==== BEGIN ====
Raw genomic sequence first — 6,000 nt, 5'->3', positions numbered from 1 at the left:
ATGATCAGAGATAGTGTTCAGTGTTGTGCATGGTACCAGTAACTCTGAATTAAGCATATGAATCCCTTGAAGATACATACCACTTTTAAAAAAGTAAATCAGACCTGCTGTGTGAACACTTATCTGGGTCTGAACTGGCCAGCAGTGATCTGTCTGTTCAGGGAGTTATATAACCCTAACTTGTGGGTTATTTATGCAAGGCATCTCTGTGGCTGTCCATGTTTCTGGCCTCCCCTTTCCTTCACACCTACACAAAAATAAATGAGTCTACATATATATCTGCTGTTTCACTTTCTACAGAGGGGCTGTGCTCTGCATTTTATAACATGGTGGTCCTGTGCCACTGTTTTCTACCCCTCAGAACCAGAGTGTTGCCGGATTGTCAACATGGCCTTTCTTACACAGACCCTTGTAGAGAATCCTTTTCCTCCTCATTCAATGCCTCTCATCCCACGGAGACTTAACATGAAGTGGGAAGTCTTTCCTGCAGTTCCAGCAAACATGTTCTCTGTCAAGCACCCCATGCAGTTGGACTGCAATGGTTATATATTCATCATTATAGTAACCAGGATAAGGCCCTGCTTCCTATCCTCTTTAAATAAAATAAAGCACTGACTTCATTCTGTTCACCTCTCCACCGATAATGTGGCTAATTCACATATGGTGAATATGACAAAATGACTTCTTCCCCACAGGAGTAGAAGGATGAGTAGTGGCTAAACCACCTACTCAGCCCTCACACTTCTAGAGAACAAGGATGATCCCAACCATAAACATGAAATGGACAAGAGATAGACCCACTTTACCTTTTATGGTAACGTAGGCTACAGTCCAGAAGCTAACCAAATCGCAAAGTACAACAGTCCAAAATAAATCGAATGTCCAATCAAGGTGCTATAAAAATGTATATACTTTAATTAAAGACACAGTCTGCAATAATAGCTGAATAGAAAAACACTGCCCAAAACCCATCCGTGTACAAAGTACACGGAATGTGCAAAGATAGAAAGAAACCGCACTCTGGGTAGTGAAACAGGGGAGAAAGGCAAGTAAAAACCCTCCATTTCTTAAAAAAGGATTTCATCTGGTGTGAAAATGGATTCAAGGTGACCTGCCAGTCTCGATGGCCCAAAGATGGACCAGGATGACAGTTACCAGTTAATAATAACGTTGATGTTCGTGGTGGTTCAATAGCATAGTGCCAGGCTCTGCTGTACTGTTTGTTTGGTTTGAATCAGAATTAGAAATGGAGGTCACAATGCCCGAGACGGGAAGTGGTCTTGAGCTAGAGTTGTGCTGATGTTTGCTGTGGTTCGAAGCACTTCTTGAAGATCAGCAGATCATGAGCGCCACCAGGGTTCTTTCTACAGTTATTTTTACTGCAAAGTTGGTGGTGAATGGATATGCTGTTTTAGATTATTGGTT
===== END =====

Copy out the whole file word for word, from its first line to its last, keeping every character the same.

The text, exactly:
Raw genomic sequence first — 6,000 nt, 5'->3', positions numbered from 1 at the left:
ATGATCAGAGATAGTGTTCAGTGTTGTGCATGGTACCAGTAACTCTGAATTAAGCATATGAATCCCTTGAAGATACATACCACTTTTAAAAAAGTAAATCAGACCTGCTGTGTGAACACTTATCTGGGTCTGAACTGGCCAGCAGTGATCTGTCTGTTCAGGGAGTTATATAACCCTAACTTGTGGGTTATTTATGCAAGGCATCTCTGTGGCTGTCCATGTTTCTGGCCTCCCCTTTCCTTCACACCTACACAAAAATAAATGAGTCTACATATATATCTGCTGTTTCACTTTCTACAGAGGGGCTGTGCTCTGCATTTTATAACATGGTGGTCCTGTGCCACTGTTTTCTACCCCTCAGAACCAGAGTGTTGCCGGATTGTCAACATGGCCTTTCTTACACAGACCCTTGTAGAGAATCCTTTTCCTCCTCATTCAATGCCTCTCATCCCACGGAGACTTAACATGAAGTGGGAAGTCTTTCCTGCAGTTCCAGCAAACATGTTCTCTGTCAAGCACCCCATGCAGTTGGACTGCAATGGTTATATATTCATCATTATAGTAACCAGGATAAGGCCCTGCTTCCTATCCTCTTTAAATAAAATAAAGCACTGACTTCATTCTGTTCACCTCTCCACCGATAATGTGGCTAATTCACATATGGTGAATATGACAAAATGACTTCTTCCCCACAGGAGTAGAAGGATGAGTAGTGGCTAAACCACCTACTCAGCCCTCACACTTCTAGAGAACAAGGATGATCCCAACCATAAACATGAAATGGACAAGAGATAGACCCACTTTACCTTTTATGGTAACGTAGGCTACAGTCCAGAAGCTAACCAAATCGCAAAGTACAACAGTCCAAAATAAATCGAATGTCCAATCAAGGTGCTATAAAAATGTATATACTTTAATTAAAGACACAGTCTGCAATAATAGCTGAATAGAAAAACACTGCCCAAAACCCATCCGTGTACAAAGTACACGGAATGTGCAAAGATAGAAAGAAACCGCACTCTGGGTAGTGAAACAGGGGAGAAAGGCAAGTAAAAACCCTCCATTTCTTAAAAAAGGATTTCATCTGGTGTGAAAATGGATTCAAGGTGACCTGCCAGTCTCGATGGCCCAAAGATGGACCAGGATGACAGTTACCAGTTAATAATAACGTTGATGTTCGTGGTGGTTCAATAGCATAGTGCCAGGCTCTGCTGTACTGTTTGTTTGGTTTGAATCAGAATTAGAAATGGAGGTCACAATGCCCGAGACGGGAAGTGGTCTTGAGCTAGAGTTGTGCTGATGTTTGCTGTGGTTCGAAGCACTTCTTGAAGATCAGCAGATCATGAGCGCCACCAGGGTTCTTTCTACAGTTATTTTTACTGCAAAGTTGGTGGTGAATGGATATGCTGTTTTAGATTATTGGTT